The options for restoring the edentulous space were discussed with the patient at length. An implant-retained bridge was proposed but financial considerations made this option unfeasible. Conventional RPDs were rejected as the patient had previously been unable to tolerate any palatal coverage. A bridge was deemed unsuitable due to the length of span, the un-restored tooth 25 and root-treated tooth 22. A Co-Cr unilateral RPD was the other option and this was the treatment of choice.

The compromised tooth 22 crown was replaced with a milled PFM crown to be integrated with the RPD design (Fig. 1c). The tooth 25 had a mesial rest seat and palatal guide plane prepared, along with the addition of composite buccally to provide an undercut for engaging a retentive clasp. The use of composite restorations to enhance RPD retention has been suggested by Davenport et al.27

The tooth 22 crown was designed with a palatal rest seat and guide plane parallel to the mesial surface of tooth 25, in order to provide a single, altered path of insertion. A precision attachment on the tooth 22 crown was considered to avoid using an anterior clasp, but there was insufficient inter-occlusal space to allow for housing an intra-coronal attachment. Additionally, an extra-coronal attachment would have been irritating and clearly visible when the patient was not wearing the RPD. One benefit of using a removable appliance is that it is reversible, therefore the tooth 22 crown was designed considering when the patient was and was not wearing the RPD.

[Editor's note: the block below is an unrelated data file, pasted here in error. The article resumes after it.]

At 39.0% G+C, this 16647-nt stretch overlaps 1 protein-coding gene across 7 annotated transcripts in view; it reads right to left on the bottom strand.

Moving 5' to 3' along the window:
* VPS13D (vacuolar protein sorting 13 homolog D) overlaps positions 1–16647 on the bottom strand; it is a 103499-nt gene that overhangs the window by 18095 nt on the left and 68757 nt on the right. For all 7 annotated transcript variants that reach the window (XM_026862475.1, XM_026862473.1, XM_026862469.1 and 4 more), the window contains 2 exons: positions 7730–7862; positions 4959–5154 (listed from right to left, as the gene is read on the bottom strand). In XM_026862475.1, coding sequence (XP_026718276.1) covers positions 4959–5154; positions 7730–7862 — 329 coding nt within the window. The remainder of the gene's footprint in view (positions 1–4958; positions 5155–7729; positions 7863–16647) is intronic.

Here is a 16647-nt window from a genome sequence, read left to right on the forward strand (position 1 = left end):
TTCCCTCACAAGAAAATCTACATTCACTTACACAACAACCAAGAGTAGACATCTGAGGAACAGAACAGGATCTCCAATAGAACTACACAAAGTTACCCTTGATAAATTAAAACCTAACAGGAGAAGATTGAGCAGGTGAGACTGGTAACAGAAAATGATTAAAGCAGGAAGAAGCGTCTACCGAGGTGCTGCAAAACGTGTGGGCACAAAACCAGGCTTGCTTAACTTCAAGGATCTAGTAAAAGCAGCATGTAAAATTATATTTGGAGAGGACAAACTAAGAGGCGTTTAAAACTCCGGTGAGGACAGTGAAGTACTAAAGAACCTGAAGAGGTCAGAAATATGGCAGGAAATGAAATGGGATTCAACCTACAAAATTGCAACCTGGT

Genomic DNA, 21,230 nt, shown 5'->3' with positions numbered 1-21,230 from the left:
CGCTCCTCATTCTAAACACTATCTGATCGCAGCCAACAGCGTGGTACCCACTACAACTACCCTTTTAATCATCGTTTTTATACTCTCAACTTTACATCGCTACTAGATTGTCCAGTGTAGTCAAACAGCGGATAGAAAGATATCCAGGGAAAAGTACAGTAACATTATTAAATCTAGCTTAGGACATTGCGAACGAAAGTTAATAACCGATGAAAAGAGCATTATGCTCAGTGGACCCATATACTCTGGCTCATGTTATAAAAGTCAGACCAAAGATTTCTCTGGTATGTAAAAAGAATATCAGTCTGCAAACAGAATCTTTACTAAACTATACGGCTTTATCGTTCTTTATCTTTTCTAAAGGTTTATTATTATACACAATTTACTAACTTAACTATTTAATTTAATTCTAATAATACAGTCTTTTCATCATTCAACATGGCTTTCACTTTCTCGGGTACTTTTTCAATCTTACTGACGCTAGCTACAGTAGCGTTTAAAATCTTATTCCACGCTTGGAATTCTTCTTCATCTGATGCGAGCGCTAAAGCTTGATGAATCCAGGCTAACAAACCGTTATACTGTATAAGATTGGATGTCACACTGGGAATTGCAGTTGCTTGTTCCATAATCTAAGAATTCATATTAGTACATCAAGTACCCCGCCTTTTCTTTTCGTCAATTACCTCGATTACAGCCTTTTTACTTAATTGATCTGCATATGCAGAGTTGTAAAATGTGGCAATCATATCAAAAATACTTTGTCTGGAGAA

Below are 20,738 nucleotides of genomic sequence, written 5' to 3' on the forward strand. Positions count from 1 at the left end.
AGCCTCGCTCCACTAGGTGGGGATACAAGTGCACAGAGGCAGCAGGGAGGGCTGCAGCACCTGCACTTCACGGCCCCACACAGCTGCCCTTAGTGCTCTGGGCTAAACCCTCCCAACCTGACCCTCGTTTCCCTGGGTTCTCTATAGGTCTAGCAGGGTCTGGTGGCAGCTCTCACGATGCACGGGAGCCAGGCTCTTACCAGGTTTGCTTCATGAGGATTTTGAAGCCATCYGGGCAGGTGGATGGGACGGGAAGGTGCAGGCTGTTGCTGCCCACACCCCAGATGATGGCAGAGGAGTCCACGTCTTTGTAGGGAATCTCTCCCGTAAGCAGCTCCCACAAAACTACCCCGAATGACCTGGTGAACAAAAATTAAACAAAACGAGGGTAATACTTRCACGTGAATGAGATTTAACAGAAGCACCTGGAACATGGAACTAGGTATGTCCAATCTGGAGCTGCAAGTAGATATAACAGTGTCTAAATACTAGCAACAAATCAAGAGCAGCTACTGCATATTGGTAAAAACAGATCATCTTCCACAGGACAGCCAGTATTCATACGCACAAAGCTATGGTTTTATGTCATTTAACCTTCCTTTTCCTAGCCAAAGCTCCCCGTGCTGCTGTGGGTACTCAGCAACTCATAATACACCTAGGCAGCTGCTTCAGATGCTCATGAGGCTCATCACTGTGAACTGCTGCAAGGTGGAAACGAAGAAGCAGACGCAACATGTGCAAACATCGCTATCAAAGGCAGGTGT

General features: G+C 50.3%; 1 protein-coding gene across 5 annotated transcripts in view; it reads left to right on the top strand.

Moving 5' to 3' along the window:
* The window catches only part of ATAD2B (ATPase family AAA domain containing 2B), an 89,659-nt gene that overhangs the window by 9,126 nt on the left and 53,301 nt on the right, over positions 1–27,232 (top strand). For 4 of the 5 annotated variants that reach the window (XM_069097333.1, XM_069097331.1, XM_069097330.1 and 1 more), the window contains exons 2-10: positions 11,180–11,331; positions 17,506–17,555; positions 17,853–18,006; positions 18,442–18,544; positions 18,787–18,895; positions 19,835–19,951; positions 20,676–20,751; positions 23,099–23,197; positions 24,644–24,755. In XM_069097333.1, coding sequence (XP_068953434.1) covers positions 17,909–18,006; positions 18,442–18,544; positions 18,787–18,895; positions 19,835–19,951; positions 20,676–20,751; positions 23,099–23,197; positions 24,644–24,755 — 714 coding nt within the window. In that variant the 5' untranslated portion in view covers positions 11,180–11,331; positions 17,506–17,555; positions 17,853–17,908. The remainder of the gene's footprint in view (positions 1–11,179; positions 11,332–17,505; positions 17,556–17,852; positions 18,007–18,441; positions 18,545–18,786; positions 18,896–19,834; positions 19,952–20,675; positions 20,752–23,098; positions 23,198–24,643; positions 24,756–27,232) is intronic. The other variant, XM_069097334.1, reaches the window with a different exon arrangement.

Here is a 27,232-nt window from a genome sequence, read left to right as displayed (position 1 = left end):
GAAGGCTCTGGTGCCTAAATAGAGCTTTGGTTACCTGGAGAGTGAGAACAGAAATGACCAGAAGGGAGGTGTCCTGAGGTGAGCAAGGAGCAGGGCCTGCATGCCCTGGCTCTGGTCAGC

The unilateral Co-Cr RPD was designed with an occlusally-approaching clasp, mesial rest and palatal reciprocating plate on tooth 25 (Fig. 1d). The design included a palatal plate and rest to engage the milled aspect of the tooth 22 crown and a gingivally-approaching I-bar clasp anteriorly. As the tip would be visible in the smile-line, this clasp was fabricated in gold at the patient's request. A tooth-coloured, polyoxymethylene I-bar was considered for aesthetics but the patient preferred the appearance of gold; polyoxymethylene clasps tend to be bulkier.29

The casts were mounted on a semi-adjustable articulator and this was used throughout the fabrication of the crown and RPD. The patient was very satisfied with the final result (Figs 1e–g).

Case 2

This 41-year-old female had a history of poor tolerance of conventional RPDs with palatal coverage. The edentulous space of teeth 14, 15 and 16 was of aesthetic concern to the patient.

The patient had good plaque control, a moderately-restored dentition and was partially edentulous (Fig. 2a). Her medical history was not a contraindication to any forms of treatment to replace these missing teeth. The bounded saddle in the upper right quadrant was too long to predict success with fixed bridgework and preparation of the un-restored tooth 13 would have been destructive. The patient was not receptive to provision of an implant-retained prosthesis. The treatment of choice was a Co-Cr unilateral RPD.

Figure 2
figure 2

(a) Case 2: Pre-treatment view showing the edentulous space of teeth 14, 15 and 16; (b-d) Case 2: Post-treatment views showing the Co-Cr unilateral RPD in situ and the integrated restorative elements; (e) Case 2: The Co-Cr unilateral RPD provided; (f) Case 2: Post-treatment extra-oral view with the unilateral RPD in situ

The tooth 17 was heavily-restored with composite and amalgam. These restorations were replaced with a composite core build-up and a full gold crown. The crown was designed with sufficient buccal undercut to engage a clasp tip. A composite addition was also made labially to tooth 13 to aid retention via a gingivally-approaching clasp, which was provided in Co-Cr due to the shallow undercut available and need for a stiff clasp to maximise retention (Figs 2b–d). An anterior precision attachment may have been more aesthetic, but it would likely have involved irreversible preparation of the virgin tooth 13.